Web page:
deadline raid5 right-symmetric 256 1.50 2.84
deadline raid5 right-symmetric 512 1.22 2.83
deadline raid5 right-symmetric 1024 1.00 3.02
deadline raid5 right-symmetric 2048 0.43 3.19
deadline raid6   64 1.22 1.73
deadline raid6   256 1.20 1.75
deadline raid6   512 1.04 2.45
deadline raid6   1024 0.89 3.19
deadline raid6   2048 0.57 3.32
anticipatory raid10 f2 64 1.62 2.59
anticipatory raid10 f2 128 1.59 3.50
anticipatory raid10 f2 256 1.61 3.46
anticipatory raid10 f2 512 1.65 3.73
anticipatory raid10 f2 1024 1.61 3.58
anticipatory raid10 f2 2048 1.47 3.80
anticipatory raid10 n2 64 1.87 1.21
anticipatory raid10 n2 128 1.83 1.45
anticipatory raid10 n2 256 1.83 1.90
anticipatory raid10 n2 512 1.83 2.20
anticipatory raid10 n2 1024 1.82 2.45
anticipatory raid10 n2 2048 1.82 2.70
anticipatory raid10 o2 64 1.82 1.91
anticipatory raid10 o2 128 1.85 1.94
anticipatory raid10 o2 256 1.86 2.05
anticipatory raid10 o2 512 1.80 1.96
anticipatory raid10 o2 1024 1.83 2.63
anticipatory raid10 o2 2048 1.78 3.19
anticipatory raid5 left-asymmetric 64 1.62 2.42
anticipatory raid5 left-asymmetric 128 1.59 2.63
anticipatory raid5 left-asymmetric 256 1.48 2.79
anticipatory raid5 left-asymmetric 512 1.32 2.88
anticipatory raid5 left-asymmetric 1024 1.10 3.37
anticipatory raid5 left-asymmetric 2048 0.54 3.25
anticipatory raid5 left-symmetric 64 1.67 2.49
anticipatory raid5 left-symmetric 128 1.62 2.76
anticipatory raid5 left-symmetric 256 1.52 2.83
anticipatory raid5 left-symmetric 512 1.32 2.76
anticipatory raid5 left-symmetric 1024 1.10 3.32
anticipatory raid5 left-symmetric 2048 0.58 3.25
anticipatory raid5 right-asymmetric 64 1.67 2.17
anticipatory raid5 right-asymmetric 128 1.55 2.63
anticipatory raid5 right-asymmetric 256 1.48 2.76
anticipatory raid5 right-asymmetric 512 1.30 2.92
anticipatory raid5 right-asymmetric 1024 1.09 3.37
anticipatory raid5 right-asymmetric 2048 0.52 3.37
anticipatory raid5 right-symmetric 64 1.72 2.19
anticipatory raid5 right-symmetric 128 1.67 2.63
anticipatory raid5 right-symmetric 256 1.47 2.88
anticipatory raid5 right-symmetric 512 1.32 2.88
anticipatory raid5 right-symmetric 1024 1.07 3.02
anticipatory raid5 right-symmetric 2048 0.47 3.20
anticipatory raid6   64 1.26 1.75
anticipatory raid6   128 1.22 1.67
anticipatory raid6   256 1.19 1.77
anticipatory raid6   512 1.03 2.59
anticipatory raid6   1024 0.91 3.08
anticipatory raid6   2048 0.58 3.24
noop raid10 f2 64 1.40 2.71
noop raid10 f2 256 1.42 3.80
noop raid10 f2 512 1.42 3.38
noop raid10 f2 1024 1.42 3.65
noop raid10 f2 2048 1.46 3.38
noop raid10 n2 64 1.84 1.21
noop raid10 n2 256 1.83 1.90
noop raid10 n2 512 1.85 2.18
noop raid10 n2 1024 1.85 2.45
noop raid10 n2 2048 1.83 2.55
noop raid10 o2 64 1.82 1.90
noop raid10 o2 256 1.85 1.92
noop raid10 o2 512 1.80 1.97
noop raid10 o2 1024 1.62 2.63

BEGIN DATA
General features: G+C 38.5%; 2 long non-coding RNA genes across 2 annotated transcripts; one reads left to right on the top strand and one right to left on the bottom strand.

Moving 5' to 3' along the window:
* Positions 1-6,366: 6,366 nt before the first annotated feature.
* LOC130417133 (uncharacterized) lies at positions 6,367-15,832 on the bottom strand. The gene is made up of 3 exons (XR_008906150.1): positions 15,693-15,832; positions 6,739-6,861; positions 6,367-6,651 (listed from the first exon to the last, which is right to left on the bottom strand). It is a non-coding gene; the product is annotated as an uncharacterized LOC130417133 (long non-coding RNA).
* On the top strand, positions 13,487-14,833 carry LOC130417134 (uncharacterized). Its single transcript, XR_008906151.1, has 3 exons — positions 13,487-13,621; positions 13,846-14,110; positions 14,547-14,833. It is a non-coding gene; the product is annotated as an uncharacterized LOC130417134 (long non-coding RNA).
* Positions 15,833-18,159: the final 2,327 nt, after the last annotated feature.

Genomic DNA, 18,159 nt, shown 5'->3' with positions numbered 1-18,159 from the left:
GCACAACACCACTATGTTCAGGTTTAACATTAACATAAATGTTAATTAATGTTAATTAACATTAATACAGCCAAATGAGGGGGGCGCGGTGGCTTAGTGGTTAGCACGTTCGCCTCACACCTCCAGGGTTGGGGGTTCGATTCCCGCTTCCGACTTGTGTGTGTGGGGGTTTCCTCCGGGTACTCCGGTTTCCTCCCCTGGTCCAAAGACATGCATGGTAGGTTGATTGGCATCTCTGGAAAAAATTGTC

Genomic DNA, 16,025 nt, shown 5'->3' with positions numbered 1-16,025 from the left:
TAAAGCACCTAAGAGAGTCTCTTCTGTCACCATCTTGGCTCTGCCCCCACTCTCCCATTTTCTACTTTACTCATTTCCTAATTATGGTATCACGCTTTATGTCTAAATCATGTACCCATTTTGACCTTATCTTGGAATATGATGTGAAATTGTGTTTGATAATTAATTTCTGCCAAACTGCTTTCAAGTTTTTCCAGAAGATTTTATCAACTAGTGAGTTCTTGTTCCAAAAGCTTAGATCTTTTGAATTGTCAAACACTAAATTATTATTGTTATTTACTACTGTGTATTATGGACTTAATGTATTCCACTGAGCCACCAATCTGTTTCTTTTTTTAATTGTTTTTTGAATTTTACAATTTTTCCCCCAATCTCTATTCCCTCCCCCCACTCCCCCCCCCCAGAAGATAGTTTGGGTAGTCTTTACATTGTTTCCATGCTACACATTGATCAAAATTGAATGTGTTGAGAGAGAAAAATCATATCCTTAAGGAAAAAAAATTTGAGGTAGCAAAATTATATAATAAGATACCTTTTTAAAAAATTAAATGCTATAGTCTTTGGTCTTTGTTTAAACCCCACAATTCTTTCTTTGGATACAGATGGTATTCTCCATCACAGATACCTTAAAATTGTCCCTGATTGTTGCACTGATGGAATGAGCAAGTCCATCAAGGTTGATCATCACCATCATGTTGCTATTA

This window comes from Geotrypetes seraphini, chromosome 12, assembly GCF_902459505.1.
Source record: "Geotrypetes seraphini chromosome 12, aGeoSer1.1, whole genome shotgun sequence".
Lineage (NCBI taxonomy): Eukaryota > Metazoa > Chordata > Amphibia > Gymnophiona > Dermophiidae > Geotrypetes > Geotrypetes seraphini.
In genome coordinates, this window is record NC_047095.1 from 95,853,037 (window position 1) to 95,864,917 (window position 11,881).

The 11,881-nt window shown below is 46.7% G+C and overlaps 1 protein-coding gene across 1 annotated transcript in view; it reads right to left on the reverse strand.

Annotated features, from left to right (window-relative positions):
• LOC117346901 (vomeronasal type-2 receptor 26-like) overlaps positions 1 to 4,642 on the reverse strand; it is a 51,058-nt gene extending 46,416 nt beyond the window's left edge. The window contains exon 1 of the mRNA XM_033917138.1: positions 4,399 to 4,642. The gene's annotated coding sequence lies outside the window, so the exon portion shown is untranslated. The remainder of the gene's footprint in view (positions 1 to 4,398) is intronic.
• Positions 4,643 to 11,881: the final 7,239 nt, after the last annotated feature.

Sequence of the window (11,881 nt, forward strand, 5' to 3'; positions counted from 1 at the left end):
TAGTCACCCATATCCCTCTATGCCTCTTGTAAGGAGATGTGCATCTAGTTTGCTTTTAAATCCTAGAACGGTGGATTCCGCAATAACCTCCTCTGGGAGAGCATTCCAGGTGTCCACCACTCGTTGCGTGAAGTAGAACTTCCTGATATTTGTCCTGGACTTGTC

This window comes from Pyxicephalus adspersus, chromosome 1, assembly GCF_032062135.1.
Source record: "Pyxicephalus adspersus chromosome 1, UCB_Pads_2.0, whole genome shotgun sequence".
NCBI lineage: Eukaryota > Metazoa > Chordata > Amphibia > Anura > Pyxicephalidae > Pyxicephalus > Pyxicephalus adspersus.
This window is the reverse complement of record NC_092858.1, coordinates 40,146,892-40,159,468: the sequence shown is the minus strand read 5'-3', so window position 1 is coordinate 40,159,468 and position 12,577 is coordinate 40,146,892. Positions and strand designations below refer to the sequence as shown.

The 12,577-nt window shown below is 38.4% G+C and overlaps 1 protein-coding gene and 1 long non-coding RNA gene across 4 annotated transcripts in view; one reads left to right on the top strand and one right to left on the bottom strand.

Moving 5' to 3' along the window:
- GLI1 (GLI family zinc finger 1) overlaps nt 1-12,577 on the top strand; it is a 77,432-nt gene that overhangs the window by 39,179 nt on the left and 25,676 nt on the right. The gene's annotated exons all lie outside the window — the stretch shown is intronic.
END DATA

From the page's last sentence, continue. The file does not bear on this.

noop raid10 o2 2048 1.78 3.13
noop raid5 left-asymmetric 64 1.75 2.63
noop raid5 left-asymmetric 256 1.62 2.92
noop raid5 left-asymmetric 512 1.37 2.92
noop raid5 left-asymmetric 1024 1.09 3.32
noop raid5 left-asymmetric 2048 0.54 3.50
noop raid5 left-symmetric 64 1.78 2.20
noop raid5 left-symmetric 256 1.62 2.88
noop raid5 left-symmetric 512 1.37 2.88
noop raid5 left-symmetric 1024 1.12 3.25
noop raid5 left-symmetric 2048 0.58 3.37
noop raid5 right-asymmetric 64 1.78 2.23
noop raid5 right-asymmetric 256 1.61 2.97
noop raid5 right-asymmetric 512 1.38 2.89
noop raid5 right-asymmetric 1024 1.04 3.30
noop raid5 right-asymmetric 2048 0.52 3.25
noop raid5 right-symmetric 64 1.78 2.29
noop raid5 right-symmetric 256 1.65 2.84
noop raid5 right-symmetric 512 1.38 2.92
noop raid5 right-symmetric 1024 1.09 3.03
noop raid5 right-symmetric 2048 0.47 3.19
noop raid6   64 1.29 1.72
noop raid6   256 1.21 1.84
noop raid6   512 1.05 2.56
noop raid6   1024 0.88 3.08
noop raid6   2048 0.61 3.31

7 comments:

Anonymous said...

You can also try:

RAID5 via Google Charts,

RAID6, and

RAID10.

NeilBrown said...

Why are raid10,o2 reads so AWFUL?

to get a read boost with o2, you need to have chunks large enough that they totally
cover one or more cylinders. That way
the drive can seek over skipped chucks
rather than read over them.

If your chunks are exactly cylinder sized and perfectly aligned you would get close to a factor of 2. But perfect alignment is impossible with today's drives. So the best you can get is having the chunk size a little over twice the cylinder size. Then you will also skip one cylinder and sometimes two. If your chunksize is between 1 and 2 cylinders you will sometimes skip one cylinder, and so get a partial speedup. I think you are seeing that with the chunksize of 1024. Try 2048!

Anonymous said...

neilbrown: I adjusted the configuration to include 2048 (and exclude 128) and re-ran the tests. I'll be putting the results up in the next day or so!

Anonymous said...

I'd be interested in a graph where the best performing raid5, raid6, raid10 configs were stacked up against each other.

Thanks,

Leif

Anonymous said...

I was also thinking that another graph: all of the raid levels and layouts as the xaxis for just one chunk size. Probably 64, 512, and 2048K.

djh said...

broken images!

the html page is ../2008/07/.. and the img files are referred to as being in a subdirectory. But actually the image files are in a subdirectory of ../2007/08/.. so they don't appear!

Anonymous said...

Broken images fixed.